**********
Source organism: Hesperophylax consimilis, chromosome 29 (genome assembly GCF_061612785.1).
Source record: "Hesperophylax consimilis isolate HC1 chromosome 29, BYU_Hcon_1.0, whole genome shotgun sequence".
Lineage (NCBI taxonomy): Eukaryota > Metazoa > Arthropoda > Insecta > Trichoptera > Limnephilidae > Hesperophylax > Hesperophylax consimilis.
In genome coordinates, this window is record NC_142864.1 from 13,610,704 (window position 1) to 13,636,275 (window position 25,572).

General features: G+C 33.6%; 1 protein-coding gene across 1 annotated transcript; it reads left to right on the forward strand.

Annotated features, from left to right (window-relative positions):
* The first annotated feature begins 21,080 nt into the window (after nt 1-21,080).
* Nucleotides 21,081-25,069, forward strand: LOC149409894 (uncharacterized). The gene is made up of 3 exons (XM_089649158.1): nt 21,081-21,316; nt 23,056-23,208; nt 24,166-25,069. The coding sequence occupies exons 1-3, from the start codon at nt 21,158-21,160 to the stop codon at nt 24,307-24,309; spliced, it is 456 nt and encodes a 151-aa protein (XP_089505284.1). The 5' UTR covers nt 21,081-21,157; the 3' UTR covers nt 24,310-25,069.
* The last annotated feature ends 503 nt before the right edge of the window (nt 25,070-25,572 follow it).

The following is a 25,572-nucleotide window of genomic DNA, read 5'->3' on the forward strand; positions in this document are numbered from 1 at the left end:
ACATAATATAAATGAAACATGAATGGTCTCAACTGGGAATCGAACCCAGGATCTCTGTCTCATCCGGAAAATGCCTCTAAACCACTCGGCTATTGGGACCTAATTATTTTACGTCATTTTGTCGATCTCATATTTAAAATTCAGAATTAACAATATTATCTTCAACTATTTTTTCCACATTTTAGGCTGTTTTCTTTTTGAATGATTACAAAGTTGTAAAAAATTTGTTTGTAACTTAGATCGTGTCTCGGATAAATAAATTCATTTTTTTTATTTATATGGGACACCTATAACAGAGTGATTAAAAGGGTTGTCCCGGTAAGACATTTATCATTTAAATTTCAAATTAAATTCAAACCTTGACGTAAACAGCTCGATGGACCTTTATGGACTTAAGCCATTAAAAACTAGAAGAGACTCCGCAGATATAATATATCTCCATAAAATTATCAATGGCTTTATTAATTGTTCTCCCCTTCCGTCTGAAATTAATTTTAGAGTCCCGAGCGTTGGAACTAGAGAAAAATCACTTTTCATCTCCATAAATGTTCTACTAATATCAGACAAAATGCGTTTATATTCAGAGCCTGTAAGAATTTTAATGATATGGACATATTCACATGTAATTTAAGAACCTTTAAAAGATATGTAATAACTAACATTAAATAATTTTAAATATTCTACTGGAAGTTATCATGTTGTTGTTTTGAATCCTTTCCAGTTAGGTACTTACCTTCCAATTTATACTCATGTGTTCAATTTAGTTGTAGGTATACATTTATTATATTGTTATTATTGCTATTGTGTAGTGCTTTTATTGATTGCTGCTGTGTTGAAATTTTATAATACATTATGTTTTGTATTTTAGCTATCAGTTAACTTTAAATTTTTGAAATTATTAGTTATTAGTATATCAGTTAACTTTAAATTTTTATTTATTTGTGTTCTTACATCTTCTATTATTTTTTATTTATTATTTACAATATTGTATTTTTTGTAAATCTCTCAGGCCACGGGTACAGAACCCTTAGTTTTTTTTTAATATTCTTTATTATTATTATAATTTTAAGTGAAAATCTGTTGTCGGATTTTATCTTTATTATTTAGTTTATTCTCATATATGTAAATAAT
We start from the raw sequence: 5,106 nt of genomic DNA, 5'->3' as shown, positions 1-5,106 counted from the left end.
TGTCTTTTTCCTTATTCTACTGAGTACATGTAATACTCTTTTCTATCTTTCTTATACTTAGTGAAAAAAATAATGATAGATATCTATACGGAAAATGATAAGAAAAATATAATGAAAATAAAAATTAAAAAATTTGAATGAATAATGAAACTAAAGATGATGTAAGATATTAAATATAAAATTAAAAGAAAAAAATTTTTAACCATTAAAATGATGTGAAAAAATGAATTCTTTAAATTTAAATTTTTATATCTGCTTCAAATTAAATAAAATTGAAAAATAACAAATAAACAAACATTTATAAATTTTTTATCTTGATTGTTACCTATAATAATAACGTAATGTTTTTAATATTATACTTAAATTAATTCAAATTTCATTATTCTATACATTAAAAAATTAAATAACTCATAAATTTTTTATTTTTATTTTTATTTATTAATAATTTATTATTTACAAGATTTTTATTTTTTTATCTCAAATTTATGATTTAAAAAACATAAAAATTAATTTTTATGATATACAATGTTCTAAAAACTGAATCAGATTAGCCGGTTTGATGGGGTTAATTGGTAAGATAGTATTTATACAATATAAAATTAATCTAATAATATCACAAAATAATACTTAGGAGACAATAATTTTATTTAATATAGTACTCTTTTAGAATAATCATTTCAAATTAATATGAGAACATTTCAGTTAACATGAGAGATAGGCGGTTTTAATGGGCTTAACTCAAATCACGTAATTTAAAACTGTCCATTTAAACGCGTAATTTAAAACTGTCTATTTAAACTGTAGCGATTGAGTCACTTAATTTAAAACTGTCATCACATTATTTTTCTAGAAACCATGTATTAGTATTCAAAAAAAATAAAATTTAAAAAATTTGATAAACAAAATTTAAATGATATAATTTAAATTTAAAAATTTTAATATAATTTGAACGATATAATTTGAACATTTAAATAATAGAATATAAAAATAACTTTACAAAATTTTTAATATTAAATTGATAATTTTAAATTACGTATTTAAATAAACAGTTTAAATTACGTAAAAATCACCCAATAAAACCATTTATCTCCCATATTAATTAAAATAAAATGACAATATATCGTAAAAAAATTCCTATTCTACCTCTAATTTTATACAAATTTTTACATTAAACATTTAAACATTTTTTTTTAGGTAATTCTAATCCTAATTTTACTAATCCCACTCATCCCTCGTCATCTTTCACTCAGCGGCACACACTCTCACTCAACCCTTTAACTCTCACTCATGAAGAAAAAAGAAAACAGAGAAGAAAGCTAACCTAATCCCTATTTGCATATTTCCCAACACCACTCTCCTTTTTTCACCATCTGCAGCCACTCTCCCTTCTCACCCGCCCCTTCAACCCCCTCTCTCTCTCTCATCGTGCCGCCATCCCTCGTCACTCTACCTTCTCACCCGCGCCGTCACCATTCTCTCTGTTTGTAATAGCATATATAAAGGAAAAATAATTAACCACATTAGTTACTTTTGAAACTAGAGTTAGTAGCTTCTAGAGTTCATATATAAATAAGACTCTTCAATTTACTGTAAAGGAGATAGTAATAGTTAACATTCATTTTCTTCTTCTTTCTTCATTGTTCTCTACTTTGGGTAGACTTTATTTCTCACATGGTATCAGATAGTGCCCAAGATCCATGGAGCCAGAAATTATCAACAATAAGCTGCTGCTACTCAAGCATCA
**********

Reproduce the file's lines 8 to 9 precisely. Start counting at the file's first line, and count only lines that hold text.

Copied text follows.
* Nucleotides 21,081-25,069, forward strand: LOC149409894 (uncharacterized). The gene is made up of 3 exons (XM_089649158.1): nt 21,081-21,316; nt 23,056-23,208; nt 24,166-25,069. The coding sequence occupies exons 1-3, from the start codon at nt 21,158-21,160 to the stop codon at nt 24,307-24,309; spliced, it is 456 nt and encodes a 151-aa protein (XP_089505284.1). The 5' UTR covers nt 21,081-21,157; the 3' UTR covers nt 24,310-25,069.
* The last annotated feature ends 503 nt before the right edge of the window (nt 25,070-25,572 follow it).